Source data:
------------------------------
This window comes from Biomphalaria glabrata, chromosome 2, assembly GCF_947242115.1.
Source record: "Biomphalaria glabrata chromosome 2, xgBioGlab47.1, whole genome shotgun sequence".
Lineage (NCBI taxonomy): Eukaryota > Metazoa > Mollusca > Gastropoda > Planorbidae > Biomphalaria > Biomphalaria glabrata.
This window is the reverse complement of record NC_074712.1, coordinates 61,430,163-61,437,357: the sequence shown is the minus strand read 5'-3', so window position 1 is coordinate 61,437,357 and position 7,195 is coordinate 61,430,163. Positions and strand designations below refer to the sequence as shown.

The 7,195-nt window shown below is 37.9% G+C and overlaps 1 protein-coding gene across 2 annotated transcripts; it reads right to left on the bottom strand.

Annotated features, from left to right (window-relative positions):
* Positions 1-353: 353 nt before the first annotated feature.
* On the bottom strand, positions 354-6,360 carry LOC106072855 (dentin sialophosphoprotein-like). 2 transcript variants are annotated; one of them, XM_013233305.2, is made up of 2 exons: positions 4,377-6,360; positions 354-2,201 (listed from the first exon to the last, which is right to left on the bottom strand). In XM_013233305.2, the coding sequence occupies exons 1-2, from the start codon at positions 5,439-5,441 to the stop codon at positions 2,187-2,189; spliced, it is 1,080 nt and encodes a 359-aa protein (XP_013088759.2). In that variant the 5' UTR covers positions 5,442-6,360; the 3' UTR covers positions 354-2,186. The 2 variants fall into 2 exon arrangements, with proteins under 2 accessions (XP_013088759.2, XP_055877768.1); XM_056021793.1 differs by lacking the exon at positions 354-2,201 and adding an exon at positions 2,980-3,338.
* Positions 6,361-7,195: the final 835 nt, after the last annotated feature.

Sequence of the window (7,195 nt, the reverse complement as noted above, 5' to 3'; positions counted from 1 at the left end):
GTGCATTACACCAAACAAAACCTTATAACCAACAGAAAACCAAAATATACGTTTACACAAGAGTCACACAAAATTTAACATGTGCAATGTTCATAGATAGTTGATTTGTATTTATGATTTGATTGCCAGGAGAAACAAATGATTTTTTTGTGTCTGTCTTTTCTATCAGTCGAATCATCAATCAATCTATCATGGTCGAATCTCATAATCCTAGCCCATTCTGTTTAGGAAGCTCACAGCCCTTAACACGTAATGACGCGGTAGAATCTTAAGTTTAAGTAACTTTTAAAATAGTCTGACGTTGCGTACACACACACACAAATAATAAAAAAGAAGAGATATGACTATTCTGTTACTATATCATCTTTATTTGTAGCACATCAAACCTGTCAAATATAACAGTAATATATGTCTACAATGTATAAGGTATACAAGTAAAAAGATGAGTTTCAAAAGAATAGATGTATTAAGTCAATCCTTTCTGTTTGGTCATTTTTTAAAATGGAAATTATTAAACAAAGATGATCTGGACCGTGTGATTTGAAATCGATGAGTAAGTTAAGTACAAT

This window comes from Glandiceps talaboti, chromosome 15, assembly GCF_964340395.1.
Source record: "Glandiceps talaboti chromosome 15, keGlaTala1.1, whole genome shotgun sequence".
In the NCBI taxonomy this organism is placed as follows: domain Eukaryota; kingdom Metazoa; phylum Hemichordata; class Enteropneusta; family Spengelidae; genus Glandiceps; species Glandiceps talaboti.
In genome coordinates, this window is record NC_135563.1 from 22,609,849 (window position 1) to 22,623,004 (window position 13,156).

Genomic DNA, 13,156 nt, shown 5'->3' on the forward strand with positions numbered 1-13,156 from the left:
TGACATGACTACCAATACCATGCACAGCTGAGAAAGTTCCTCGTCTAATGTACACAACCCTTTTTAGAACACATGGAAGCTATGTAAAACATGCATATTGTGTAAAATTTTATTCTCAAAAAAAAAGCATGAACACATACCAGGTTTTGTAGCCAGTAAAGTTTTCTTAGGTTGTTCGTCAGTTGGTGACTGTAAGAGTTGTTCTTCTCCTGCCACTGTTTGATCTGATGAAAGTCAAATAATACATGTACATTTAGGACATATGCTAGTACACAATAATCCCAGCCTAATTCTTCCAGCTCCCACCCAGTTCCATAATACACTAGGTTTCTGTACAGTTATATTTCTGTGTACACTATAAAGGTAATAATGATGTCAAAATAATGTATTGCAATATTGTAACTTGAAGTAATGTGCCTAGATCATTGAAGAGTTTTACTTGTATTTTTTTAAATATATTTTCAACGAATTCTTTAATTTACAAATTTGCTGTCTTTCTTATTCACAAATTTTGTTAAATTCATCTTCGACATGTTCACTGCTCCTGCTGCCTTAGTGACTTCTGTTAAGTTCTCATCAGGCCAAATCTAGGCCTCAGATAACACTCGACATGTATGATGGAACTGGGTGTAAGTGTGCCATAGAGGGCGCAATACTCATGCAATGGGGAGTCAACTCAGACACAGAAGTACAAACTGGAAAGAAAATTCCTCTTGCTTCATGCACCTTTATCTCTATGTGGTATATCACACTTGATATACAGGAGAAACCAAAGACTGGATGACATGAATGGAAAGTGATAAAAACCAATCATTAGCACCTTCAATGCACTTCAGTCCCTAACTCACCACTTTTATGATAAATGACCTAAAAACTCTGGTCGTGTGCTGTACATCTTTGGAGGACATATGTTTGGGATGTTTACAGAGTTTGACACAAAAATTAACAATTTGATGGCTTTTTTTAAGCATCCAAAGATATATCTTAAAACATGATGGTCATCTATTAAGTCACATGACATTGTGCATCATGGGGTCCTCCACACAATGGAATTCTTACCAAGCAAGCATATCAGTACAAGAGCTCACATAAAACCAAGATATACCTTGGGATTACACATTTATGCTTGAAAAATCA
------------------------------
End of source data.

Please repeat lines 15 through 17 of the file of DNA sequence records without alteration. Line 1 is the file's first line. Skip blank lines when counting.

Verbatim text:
In genome coordinates, this window is record NC_135563.1 from 22,609,849 (window position 1) to 22,623,004 (window position 13,156).

Genomic DNA, 13,156 nt, shown 5'->3' on the forward strand with positions numbered 1-13,156 from the left:
TGACATGACTACCAATACCATGCACAGCTGAGAAAGTTCCTCGTCTAATGTACACAACCCTTTTTAGAACACATGGAAGCTATGTAAAACATGCATATTGTGTAAAATTTTATTCTCAAAAAAAAAGCATGAACACATACCAGGTTTTGTAGCCAGTAAAGTTTTCTTAGGTTGTTCGTCAGTTGGTGACTGTAAGAGTTGTTCTTCTCCTGCCACTGTTTGATCTGATGAAAGTCAAATAATACATGTACATTTAGGACATATGCTAGTACACAATAATCCCAGCCTAATTCTTCCAGCTCCCACCCAGTTCCATAATACACTAGGTTTCTGTACAGTTATATTTCTGTGTACACTATAAAGGTAATAATGATGTCAAAATAATGTATTGCAATATTGTAACTTGAAGTAATGTGCCTAGATCATTGAAGAGTTTTACTTGTATTTTTTTAAATATATTTTCAACGAATTCTTTAATTTACAAATTTGCTGTCTTTCTTATTCACAAATTTTGTTAAATTCATCTTCGACATGTTCACTGCTCCTGCTGCCTTAGTGACTTCTGTTAAGTTCTCATCAGGCCAAATCTAGGCCTCAGATAACACTCGACATGTATGATGGAACTGGGTGTAAGTGTGCCATAGAGGGCGCAATACTCATGCAATGGGGAGTCAACTCAGACACAGAAGTACAAACTGGAAAGAAAATTCCTCTTGCTTCATGCACCTTTATCTCTATGTGGTATATCACACTTGATATACAGGAGAAACCAAAGACTGGATGACATGAATGGAAAGTGATAAAAACCAATCATTAGCACCTTCAATGCACTTCAGTCCCTAACTCACCACTTTTATGATAAATGACCTAAAAACTCTGGTCGTGTGCTGTACATCTTTGGAGGACATATGTTTGGGATGTTTACAGAGTTTGACACAAAAATTAACAATTTGATGGCTTTTTTTAAGCATCCAAAGATATATCTTAAAACATGATGGTCATCTATTAAGTCACATGACATTGTGCATCATGGGGTCCTCCACACAATGGAATTCTTACCAAGCAAGCATATCAGTACAAGAGCTCACATAAAACCAAGATATACCTTGGGATTACACATTTATGCTTGAAAAATCA